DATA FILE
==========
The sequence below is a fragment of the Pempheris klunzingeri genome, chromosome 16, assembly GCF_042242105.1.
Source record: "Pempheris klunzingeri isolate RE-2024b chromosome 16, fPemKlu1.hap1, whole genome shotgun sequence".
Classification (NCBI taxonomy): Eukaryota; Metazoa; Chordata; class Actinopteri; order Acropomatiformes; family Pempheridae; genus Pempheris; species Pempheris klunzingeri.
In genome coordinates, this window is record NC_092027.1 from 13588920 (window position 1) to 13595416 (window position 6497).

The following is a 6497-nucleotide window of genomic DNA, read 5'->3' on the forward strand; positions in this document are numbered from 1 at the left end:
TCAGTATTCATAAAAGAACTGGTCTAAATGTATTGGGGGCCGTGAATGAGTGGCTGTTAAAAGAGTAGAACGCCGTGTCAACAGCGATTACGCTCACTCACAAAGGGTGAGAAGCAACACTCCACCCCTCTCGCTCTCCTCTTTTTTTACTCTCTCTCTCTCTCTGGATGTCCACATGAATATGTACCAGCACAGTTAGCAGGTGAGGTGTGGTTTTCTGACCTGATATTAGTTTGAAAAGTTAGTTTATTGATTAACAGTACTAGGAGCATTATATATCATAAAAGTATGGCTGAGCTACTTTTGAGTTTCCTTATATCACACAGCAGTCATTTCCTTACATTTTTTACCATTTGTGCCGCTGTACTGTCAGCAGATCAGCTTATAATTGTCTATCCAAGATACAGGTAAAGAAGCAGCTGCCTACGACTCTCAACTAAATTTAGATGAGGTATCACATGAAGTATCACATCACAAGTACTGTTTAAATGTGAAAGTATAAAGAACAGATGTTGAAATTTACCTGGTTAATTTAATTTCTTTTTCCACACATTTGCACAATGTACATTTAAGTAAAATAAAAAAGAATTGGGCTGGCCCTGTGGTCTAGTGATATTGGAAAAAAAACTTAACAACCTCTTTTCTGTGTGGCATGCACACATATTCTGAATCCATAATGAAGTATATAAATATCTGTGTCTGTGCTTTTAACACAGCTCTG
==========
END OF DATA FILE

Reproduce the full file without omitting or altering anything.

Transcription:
The sequence below is a fragment of the Pempheris klunzingeri genome, chromosome 16, assembly GCF_042242105.1.
Source record: "Pempheris klunzingeri isolate RE-2024b chromosome 16, fPemKlu1.hap1, whole genome shotgun sequence".
Classification (NCBI taxonomy): Eukaryota; Metazoa; Chordata; class Actinopteri; order Acropomatiformes; family Pempheridae; genus Pempheris; species Pempheris klunzingeri.
In genome coordinates, this window is record NC_092027.1 from 13588920 (window position 1) to 13595416 (window position 6497).

The following is a 6497-nucleotide window of genomic DNA, read 5'->3' on the forward strand; positions in this document are numbered from 1 at the left end:
TCAGTATTCATAAAAGAACTGGTCTAAATGTATTGGGGGCCGTGAATGAGTGGCTGTTAAAAGAGTAGAACGCCGTGTCAACAGCGATTACGCTCACTCACAAAGGGTGAGAAGCAACACTCCACCCCTCTCGCTCTCCTCTTTTTTTACTCTCTCTCTCTCTCTGGATGTCCACATGAATATGTACCAGCACAGTTAGCAGGTGAGGTGTGGTTTTCTGACCTGATATTAGTTTGAAAAGTTAGTTTATTGATTAACAGTACTAGGAGCATTATATATCATAAAAGTATGGCTGAGCTACTTTTGAGTTTCCTTATATCACACAGCAGTCATTTCCTTACATTTTTTACCATTTGTGCCGCTGTACTGTCAGCAGATCAGCTTATAATTGTCTATCCAAGATACAGGTAAAGAAGCAGCTGCCTACGACTCTCAACTAAATTTAGATGAGGTATCACATGAAGTATCACATCACAAGTACTGTTTAAATGTGAAAGTATAAAGAACAGATGTTGAAATTTACCTGGTTAATTTAATTTCTTTTTCCACACATTTGCACAATGTACATTTAAGTAAAATAAAAAAGAATTGGGCTGGCCCTGTGGTCTAGTGATATTGGAAAAAAAACTTAACAACCTCTTTTCTGTGTGGCATGCACACATATTCTGAATCCATAATGAAGTATATAAATATCTGTGTCTGTGCTTTTAACACAGCTCTG